How much more mysterious and inviting is the street of an old town with its alternating realms of darkness and light than are the brightly and evenly lit streets of today! The imagination and daydreaming are stimulated by dim light and shadow. In order to think clearly, the sharpness of vision has to be suppressed, for thoughts travel with an absent-minded and unfocused gaze. Homogenous bright light paralyses the imagination in the same way that homogenisation of space weakens the experience of being, and wipes away the sense of place. The human eye is most perfectly tuned for twilight rather than bright daylight. Mist and twilight awaken the imagination by making visual images unclear and ambiguous.

Juhani Pallasmaa

In a city of several million people, there are many lights throughout the day and night. Materialism is alive and well here. While people are accumulating staggering wealth, many are searching for the one who will light up the dark.  

These lanterns are set off during the New Year celebration and other festivals throughout the year. They are a symbol of prayers being lifted to heaven. May more and more of those prayers be directed to the maker of all things. 

There is an old saying that the dogs in this city bark at the sun when it comes out. When the sun is out there are many people outside enjoying the beauty. This picture was taken on a university campus that is famous for its gingko trees in the fall.

The lights never go out in this city

Prompt: Place

Place is space that has historical meanings, where some things have happened that are now remembered and that provide continuity and identity across generations. Place is space in which important words have been spoken that have established identity, defined vocation, and envisioned destiny. Place is space in which vows have been exchanged, promises have been made, and demands have been issued. Place is indeed a protest against the unpromising pursuit of space. It is a declaration that our humanness cannot be found in escape, detachment, absence of commitment, and undefined freedom.

Walter Brueggemann

I once saw a blog that instead of showing pictures of a place shared its sounds. When I thought of what sounds were part of my city, the sound of construction came to mind. It. is. EVERYWHERE. New high rise buildings appear seemingly out of nowhere and are built at an astonishing rate. In the midst of this development there are snippets of people’s pursuit of beauty. One example is the urban gardens that are often planted in piles of rubble left from the construction or on the rooftops of the high rise buildings, creating new life and beauty. 


Old vs. New

A vine growing in my rooftop garden

Prompt:  Subversive Christianity

Build houses in a culture of homelessness. Plant gardens in polluted and contested soil. Get married in a culture of sexual consumerism. Make commitments in a world where we want to always keep our options open. Multiply in a world of debt. Have children at the end of history. Seek shalom in a violent world of geo-political conflict and economic disparity. This is Jeremiah's word to the exiles. This is Jeremiah's subversive word to us. And in this vision we just might see, with Jeremiah, "a future with hope" (Jer. 29:11). This is what it means to work and wait for a miracle. This remains at the heart of a subversive Christianity.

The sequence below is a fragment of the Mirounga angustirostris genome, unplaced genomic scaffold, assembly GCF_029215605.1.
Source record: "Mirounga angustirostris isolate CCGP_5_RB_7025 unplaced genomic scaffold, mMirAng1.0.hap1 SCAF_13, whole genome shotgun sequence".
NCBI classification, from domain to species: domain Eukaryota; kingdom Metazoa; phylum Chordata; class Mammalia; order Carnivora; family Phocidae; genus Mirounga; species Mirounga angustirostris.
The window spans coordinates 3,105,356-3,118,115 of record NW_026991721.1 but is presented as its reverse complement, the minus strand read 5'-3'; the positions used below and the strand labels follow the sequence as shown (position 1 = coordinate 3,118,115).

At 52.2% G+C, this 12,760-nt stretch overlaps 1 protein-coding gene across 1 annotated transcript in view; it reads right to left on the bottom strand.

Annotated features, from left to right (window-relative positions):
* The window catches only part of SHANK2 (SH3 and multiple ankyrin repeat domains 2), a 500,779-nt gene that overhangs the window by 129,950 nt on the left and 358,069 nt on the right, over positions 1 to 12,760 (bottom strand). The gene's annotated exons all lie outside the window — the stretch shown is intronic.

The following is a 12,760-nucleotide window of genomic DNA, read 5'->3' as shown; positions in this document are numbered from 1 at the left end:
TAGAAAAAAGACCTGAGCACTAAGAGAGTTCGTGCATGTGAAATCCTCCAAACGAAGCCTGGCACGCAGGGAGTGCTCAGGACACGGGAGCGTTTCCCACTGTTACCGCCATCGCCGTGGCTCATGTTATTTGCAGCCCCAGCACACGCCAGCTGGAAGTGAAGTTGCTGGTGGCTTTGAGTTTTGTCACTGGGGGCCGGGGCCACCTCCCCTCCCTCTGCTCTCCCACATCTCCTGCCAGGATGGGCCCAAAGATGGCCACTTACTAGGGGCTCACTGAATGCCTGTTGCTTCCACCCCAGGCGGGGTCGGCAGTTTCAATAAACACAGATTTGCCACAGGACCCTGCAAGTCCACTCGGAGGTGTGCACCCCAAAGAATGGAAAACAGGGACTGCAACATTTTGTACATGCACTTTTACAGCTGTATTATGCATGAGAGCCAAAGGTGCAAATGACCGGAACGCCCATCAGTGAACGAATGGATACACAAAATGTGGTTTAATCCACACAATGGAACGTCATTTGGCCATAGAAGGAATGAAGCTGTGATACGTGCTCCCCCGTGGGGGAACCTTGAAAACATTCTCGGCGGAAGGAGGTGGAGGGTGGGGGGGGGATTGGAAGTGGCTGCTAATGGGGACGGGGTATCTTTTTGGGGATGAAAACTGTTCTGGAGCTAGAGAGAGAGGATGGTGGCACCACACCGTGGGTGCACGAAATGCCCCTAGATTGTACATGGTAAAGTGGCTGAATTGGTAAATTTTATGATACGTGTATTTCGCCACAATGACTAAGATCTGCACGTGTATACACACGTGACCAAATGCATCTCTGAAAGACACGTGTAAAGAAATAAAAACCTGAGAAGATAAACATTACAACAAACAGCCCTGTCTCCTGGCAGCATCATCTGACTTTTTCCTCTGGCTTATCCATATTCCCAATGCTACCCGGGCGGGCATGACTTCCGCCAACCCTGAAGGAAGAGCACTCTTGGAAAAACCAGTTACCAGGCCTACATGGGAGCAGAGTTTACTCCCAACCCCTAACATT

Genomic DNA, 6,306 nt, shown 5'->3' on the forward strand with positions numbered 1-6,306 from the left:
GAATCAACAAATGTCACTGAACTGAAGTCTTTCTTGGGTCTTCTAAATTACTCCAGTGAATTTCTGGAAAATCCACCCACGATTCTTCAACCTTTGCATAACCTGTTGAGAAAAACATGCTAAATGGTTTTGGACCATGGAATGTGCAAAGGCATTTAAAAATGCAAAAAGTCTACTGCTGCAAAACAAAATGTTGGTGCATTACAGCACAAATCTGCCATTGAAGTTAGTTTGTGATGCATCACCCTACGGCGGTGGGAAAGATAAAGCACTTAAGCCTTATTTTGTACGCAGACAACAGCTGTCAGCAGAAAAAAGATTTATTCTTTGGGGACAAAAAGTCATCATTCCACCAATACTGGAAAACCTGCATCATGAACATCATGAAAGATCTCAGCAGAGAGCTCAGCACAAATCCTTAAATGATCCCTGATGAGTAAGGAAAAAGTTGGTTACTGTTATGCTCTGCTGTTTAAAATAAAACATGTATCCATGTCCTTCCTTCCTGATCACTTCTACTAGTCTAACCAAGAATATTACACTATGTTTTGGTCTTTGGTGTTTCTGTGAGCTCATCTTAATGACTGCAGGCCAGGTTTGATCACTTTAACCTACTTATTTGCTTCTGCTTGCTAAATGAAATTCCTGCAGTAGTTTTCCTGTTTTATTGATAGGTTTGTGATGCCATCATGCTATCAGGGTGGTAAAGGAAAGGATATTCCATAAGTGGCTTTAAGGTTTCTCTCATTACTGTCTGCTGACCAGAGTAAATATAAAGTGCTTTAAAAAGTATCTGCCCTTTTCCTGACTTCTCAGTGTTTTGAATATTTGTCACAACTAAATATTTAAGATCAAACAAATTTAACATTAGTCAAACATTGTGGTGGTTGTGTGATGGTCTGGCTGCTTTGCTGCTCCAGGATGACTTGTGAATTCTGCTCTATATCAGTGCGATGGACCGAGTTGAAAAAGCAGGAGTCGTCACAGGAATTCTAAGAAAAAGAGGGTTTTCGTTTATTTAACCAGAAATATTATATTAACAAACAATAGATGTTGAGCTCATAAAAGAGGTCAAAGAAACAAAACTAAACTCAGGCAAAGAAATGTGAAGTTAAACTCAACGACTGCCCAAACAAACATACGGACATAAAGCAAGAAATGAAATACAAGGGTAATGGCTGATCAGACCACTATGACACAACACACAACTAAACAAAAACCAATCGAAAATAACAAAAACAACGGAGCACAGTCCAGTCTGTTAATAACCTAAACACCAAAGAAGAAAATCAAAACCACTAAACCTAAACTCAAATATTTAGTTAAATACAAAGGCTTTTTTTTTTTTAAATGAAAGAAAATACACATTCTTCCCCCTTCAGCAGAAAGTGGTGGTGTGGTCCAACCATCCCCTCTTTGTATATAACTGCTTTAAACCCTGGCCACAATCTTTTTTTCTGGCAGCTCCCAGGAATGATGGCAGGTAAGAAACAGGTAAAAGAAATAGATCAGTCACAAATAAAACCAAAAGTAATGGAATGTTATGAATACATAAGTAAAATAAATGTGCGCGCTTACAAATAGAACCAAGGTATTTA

Brian Walsh

As an international school teacher and a wai guo ren (literal translation is “outside person”), I feel in many ways like an outsider. Even if I become completely fluent in Mandarin (wouldn’t that be nice!), there will always be some degree of separation. This can tend to wear on a person, but if you look there are ways to make meaningful connections. One of my favorite things about living and working here is the friendships I have made with my Chinese friends. They have encouraged and challenged me in so many ways. It is a privilege to be a part of their lives. When the weather is nice (and even when it isn’t), it’s hard to find a park that isn’t full of people dancing, singing, doing tai qi, playing, etc.. There are quiet (and not so quiet) neighborhoods tucked away within the city blocks. One of my favorite places to go is the market where many local farmers sell their produce and meat. It is also common spot for congregating and doing life together.

Meals at home are always a good way to connect.

Dancing in a park

Afternoon meal at the market

Sarah lives in Southwest China and works as an elementary teacher in an international school. When she's not traveling during breakds, she enjoys cooking, reading, and spending time with friends.

Thank you for sharing your neighborhood with us, Sarah!


What about your neighborhood?

  • What are some common things you and your neighbors suffer because of where you live?
  • In what ways have you been or do you hope to be salt and light in your neighborhood?
  • What does the light look like at different times of the day in your neighborhood?
  • What sort of declarations are made in your neighborhood as a "protest against the unpromising pursuit of space"?
  • Where do your neighbors hang out when they are not inside their homes?  Front porches?  Backyards?  Town parks?